In 2012, an Indiana woman was taken to her community hospital after falling from a moving vehicle, and an abdominal CT showed she had sustained serious injuries. The local hospital decided to transfer the woman to Indiana University Health (IUH) Methodist Hospital’s Level I Trauma Center in Indianapolis for treatment.
With the ambulance en route, the community hospital digitally transmitted the woman’s CT exam to IUH, allowing the trauma team to review the exam 45 minutes prior to the patient’s arrival. From the images, the team determined the woman had active bleeding in her spleen. In response, the interventional radiology team prepared the IR suite, and when the woman arrived she was taken directly there for a procedure to stop the bleeding. This scenario would have been inconceivable without the IUH Radiology Cloud — a web-based image transfer system.
Before the cloud, when a hospital transferred a patient to IUH Methodist Hospital, the largest trauma center in the state, it had to burn the patient’s images to a CD and send the disc to the center with the patient. But at least 3 percent of acute trauma patients arrived without a CD that IUH could import because the transferring hospital forgot to either make the CD or send it with the patient, the CD was lost in transport, or IUH’s system could not read the disc. The archaic process meant that up to 5 percent of the trauma center’s patients required rescans — resulting in delayed care (upwards of 30 minutes), increased costs, and unnecessary radiation exposure.
That’s not the case anymore.
The IUH Radiology Cloud allows referring hospitals to instantaneously transfer images to IUH over the Internet and vice versa. Jonas Rydberg, MD, radiology professor at Indiana University School of Medicine and medical director in the radiology department at IUH Methodist Hospital, led the cloud’s development in 2012. Now, IUH uses the system to send and receive images to and from nearly 100 referring hospitals throughout Indiana and in Illinois and Wisconsin. The web-based program saves approximately 150 trauma patients from rescan annually and is now being expanded to other parts of the hospital. “It doesn’t take many cases to realize the power of the system to improve patient care,” Rydberg says.
Leading the Project
In fact, Rydberg recognized the cloud’s potential to improve care the moment one of IUH’s trauma surgeons suggested creating it. “It was clear that if we could access the images before patients arrived at the trauma center — which receives about 5,000 calls from referring hospitals annually, most of whom arrive via helicopter or ambulance — we would have a better understanding of their issues and could provide more efficient care,” he says. Rydberg knew the radiology team had the technical expertise to develop the cloud system and volunteered to lead the effort.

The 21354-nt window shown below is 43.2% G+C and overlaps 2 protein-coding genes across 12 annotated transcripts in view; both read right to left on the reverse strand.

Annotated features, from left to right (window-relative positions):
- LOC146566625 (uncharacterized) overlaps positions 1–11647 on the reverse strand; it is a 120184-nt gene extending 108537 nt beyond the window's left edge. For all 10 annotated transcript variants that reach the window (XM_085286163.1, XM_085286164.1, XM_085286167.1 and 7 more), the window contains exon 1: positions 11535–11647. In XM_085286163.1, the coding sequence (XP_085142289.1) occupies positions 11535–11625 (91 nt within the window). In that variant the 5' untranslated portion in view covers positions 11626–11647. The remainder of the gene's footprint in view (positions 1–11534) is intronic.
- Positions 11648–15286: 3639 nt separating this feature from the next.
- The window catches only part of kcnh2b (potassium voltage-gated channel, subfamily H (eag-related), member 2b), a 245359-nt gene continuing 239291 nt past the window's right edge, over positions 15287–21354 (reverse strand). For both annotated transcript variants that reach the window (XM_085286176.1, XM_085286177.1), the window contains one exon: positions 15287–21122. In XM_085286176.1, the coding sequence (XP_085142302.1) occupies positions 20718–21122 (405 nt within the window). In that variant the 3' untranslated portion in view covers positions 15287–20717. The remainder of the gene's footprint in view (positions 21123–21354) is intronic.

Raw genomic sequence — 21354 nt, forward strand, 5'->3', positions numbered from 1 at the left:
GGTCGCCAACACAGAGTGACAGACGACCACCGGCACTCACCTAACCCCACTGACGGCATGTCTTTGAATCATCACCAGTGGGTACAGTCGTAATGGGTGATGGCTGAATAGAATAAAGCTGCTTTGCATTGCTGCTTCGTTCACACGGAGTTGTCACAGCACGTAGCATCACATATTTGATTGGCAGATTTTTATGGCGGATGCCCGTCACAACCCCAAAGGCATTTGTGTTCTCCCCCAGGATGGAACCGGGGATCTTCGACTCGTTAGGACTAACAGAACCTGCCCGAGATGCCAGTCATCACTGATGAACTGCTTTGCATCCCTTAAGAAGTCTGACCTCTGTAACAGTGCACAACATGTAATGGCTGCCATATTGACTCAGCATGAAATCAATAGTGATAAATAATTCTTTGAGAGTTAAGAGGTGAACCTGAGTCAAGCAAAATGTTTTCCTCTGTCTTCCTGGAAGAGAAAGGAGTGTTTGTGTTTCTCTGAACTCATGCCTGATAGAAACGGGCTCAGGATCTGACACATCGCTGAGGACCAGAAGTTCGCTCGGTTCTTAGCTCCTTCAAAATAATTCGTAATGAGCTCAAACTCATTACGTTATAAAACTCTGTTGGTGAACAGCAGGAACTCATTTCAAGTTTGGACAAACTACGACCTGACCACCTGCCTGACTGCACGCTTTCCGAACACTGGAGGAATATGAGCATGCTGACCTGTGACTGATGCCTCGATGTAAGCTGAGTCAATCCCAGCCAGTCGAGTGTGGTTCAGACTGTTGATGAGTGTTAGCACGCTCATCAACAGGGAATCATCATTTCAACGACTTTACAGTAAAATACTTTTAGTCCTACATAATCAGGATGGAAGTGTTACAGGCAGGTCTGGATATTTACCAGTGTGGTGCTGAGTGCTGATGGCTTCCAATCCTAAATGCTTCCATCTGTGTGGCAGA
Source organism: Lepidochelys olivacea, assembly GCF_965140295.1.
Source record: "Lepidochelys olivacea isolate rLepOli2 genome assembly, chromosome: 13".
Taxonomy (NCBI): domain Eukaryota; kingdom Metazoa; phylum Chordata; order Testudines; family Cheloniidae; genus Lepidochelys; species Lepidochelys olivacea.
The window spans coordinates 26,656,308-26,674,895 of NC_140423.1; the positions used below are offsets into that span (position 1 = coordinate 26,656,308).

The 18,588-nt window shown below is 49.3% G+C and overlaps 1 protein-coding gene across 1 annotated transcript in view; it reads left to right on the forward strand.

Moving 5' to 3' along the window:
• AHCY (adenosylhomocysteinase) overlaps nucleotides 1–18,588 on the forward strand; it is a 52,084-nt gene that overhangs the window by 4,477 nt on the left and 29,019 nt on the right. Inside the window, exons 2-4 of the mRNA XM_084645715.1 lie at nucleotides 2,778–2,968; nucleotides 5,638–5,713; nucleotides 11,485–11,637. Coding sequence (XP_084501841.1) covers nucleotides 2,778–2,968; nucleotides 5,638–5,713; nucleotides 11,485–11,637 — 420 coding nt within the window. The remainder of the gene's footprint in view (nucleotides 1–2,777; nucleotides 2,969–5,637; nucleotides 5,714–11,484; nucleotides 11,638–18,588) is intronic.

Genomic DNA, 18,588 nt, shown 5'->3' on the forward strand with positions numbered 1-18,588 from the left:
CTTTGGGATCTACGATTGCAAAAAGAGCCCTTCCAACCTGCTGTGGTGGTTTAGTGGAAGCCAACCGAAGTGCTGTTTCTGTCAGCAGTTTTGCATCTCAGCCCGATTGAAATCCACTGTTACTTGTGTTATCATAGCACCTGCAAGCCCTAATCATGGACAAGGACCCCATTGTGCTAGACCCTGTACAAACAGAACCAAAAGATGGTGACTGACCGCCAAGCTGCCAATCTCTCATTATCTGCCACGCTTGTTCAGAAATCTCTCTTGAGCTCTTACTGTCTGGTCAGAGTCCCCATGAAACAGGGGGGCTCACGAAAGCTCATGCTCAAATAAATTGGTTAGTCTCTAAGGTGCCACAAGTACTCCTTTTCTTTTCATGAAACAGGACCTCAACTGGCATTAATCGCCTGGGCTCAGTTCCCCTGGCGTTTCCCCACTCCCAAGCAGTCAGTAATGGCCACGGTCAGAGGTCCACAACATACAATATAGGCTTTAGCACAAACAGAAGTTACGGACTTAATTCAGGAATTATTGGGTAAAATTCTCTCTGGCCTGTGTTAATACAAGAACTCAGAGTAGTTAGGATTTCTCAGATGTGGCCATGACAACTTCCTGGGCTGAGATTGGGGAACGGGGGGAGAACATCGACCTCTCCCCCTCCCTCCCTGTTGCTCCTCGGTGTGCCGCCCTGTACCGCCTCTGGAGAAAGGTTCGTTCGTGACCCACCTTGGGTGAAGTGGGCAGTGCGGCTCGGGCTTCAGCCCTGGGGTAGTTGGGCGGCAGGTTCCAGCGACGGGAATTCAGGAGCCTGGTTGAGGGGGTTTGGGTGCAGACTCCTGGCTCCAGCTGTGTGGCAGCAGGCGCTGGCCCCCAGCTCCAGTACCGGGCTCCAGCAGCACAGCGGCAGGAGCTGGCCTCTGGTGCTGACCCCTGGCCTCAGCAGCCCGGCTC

Rydberg informed hospital administrators about the project but didn’t request their financial support or seek assistance from the hospital’s information technology team to develop it. Instead, the radiology department funded the project through its operating budget and built the system out itself. “Our radiology administrator believes the cloud is so beneficial to patient care that he has accepted the cost,” Rydberg explains. “We have had four people — myself, the administrative director, the imaging services director, and one PACS specialist — working on this project between our regular tasks. We haven’t hired anyone or assigned anyone to solely develop the cloud. As long as you have a couple of people to drive the project forward, you don’t need a big, formal decision from the C-suite.”
Securing the Infrastructure
To get the project going, Rydberg and his team needed a vendor to host a cloud server for the image transfer. They ultimately contracted with health care solutions provider Nuance, which charges a nominal fee for each exam IUH and its partners send through the system. IUH covers all of the transfer costs, which are less than the cost of handling CDs, leaving its partnering hospitals responsible for just their setup costs. “Hospitals need only a virtual server on their PACS to connect to our system,” Rydberg says. “They can download this server from the vendor for free, so the only cost they incur is one or two days of an information systems person’s time. It was important to keep the cost low, because most hospital budgets are tight.”
Rydberg and his team worked with Nuance to build the system, a process that took nearly six months. The primary reason the process took that long, Rydberg says, was because the radiology team didn’t like the system’s initial setup as a “doctor-to-doctor” platform, which required physicians to log into the vendor’s website to view the images. At Rydberg’s request, the vendor reconfigured the concept as a PACS-to-PACS system, allowing IUH’s doctors to view the cloud images on the hospital’s PACS, along with all of the patient’s other exams. “That has been one of the reasons for the system’s success,” Rydberg notes.
Here’s how it works: Once a hospital connects its PACS to the IUH system, it can transmit images directly to the cloud. The system automatically transfers the exams to IUH’s PACS, where the exams are stored, allowing the trauma team and other physicians to view the images for the current episode of care and for future comparison studies. “We could have set the system up so that the images were stored on the cloud server for just 45 days before being erased, but then we would have lost the continuum of care,” Rydberg says. The process is similar when IUH sends images to partnering hospitals.